During the course of laboratory1 and clinical2 studies on calcium in relation to neuropsychiatric problems, there was occasion to review the literature in this complicated sphere. It is my purpose to abstract this enormous amount of material in a somewhat integrated and conceptual manner, and it is hoped that a dynamic point of view has been brought to bear on this problem. Immediately the question arises: Where shall the limits be drawn as to what is inclusive and pertinent and what is exclusive and unrelated to the subject? The present controversial discussions of the respective boundaries of the fields of neurology and psychiatry attest to the difficulties involved. However, it is my belief that the nature of the problem must determine the extent and limitations of the investigation.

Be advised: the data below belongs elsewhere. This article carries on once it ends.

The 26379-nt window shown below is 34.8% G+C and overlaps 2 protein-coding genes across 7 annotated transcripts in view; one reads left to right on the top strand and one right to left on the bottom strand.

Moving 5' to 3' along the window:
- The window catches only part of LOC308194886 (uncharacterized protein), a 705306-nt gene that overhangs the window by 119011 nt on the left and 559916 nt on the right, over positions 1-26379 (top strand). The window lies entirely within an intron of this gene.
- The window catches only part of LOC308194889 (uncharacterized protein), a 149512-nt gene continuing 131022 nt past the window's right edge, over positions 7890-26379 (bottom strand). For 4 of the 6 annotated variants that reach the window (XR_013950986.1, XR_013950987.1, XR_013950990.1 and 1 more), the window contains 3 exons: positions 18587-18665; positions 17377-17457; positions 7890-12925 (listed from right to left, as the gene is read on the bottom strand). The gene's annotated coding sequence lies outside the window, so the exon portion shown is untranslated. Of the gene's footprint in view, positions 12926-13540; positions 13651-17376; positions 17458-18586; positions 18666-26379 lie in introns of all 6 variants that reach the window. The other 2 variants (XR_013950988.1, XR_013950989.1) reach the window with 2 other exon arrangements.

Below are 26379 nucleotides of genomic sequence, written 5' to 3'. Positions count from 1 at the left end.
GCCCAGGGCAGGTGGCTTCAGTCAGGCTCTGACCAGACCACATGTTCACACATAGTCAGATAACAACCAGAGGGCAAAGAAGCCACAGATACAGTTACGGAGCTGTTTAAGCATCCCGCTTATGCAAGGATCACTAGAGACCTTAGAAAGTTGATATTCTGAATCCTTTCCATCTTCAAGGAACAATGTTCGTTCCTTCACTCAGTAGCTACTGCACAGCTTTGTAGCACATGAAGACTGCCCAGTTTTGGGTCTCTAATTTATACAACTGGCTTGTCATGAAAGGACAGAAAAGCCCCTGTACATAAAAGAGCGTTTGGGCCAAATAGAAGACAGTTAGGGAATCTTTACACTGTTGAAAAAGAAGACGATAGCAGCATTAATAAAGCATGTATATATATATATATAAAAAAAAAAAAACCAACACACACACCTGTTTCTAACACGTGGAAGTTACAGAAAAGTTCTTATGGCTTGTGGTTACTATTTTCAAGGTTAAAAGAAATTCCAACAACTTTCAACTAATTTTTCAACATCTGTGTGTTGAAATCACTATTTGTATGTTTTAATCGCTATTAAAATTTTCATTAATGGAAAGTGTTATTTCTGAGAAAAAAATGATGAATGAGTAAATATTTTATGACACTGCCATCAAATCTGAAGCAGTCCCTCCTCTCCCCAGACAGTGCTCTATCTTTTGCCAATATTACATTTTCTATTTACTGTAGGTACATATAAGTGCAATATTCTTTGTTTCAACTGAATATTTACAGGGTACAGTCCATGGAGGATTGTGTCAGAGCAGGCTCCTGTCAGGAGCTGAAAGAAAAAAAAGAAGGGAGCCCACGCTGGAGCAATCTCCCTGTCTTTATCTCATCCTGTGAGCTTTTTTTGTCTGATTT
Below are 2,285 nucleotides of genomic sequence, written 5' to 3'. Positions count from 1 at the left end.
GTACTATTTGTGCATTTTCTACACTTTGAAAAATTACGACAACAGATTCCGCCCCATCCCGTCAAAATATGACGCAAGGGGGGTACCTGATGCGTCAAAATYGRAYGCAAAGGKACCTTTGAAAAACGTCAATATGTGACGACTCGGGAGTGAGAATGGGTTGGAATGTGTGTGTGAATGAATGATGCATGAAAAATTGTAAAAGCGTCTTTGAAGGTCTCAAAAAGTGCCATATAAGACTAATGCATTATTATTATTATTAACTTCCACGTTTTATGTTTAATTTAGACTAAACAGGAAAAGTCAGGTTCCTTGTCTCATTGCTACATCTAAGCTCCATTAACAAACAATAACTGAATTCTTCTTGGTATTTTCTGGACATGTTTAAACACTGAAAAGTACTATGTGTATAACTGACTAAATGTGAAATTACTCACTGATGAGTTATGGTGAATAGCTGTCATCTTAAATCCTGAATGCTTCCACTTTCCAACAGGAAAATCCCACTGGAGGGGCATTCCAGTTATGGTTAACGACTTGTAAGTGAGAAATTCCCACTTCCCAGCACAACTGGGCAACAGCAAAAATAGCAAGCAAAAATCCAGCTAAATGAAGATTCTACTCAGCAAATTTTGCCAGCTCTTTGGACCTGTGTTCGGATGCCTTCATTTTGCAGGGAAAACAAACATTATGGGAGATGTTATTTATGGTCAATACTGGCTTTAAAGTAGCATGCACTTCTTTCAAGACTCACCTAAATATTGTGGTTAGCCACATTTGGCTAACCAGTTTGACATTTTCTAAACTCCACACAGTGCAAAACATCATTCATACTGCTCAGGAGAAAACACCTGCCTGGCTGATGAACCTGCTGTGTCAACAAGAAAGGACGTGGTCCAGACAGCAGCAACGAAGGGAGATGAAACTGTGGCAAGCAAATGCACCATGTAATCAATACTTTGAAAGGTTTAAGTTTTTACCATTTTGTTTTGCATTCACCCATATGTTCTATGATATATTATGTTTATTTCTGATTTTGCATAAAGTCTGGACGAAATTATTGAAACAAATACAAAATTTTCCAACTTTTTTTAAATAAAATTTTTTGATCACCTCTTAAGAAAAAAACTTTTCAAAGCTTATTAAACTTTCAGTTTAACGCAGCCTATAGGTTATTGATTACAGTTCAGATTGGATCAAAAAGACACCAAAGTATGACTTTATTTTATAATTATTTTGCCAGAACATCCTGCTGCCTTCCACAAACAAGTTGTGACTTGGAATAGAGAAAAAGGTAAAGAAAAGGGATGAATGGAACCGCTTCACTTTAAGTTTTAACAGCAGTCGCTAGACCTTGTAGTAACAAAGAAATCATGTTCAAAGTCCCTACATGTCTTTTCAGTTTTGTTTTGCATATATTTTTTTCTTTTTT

Where are the points of contact between calcium (in itself a most inert substance) and the personality as a whole
JOSEPH J. MICHAELS. NEUROPSYCHIATRIC ASPECTS OF CALCIUM AS VIEWED FROM THE DIFFERENT LEVELS OF THE PERSONALITYREVIEW OF THE LITERATURE. Arch NeurPsych. 1935;34(2):362–389. doi:10.1001/archneurpsyc.1935.02250200122010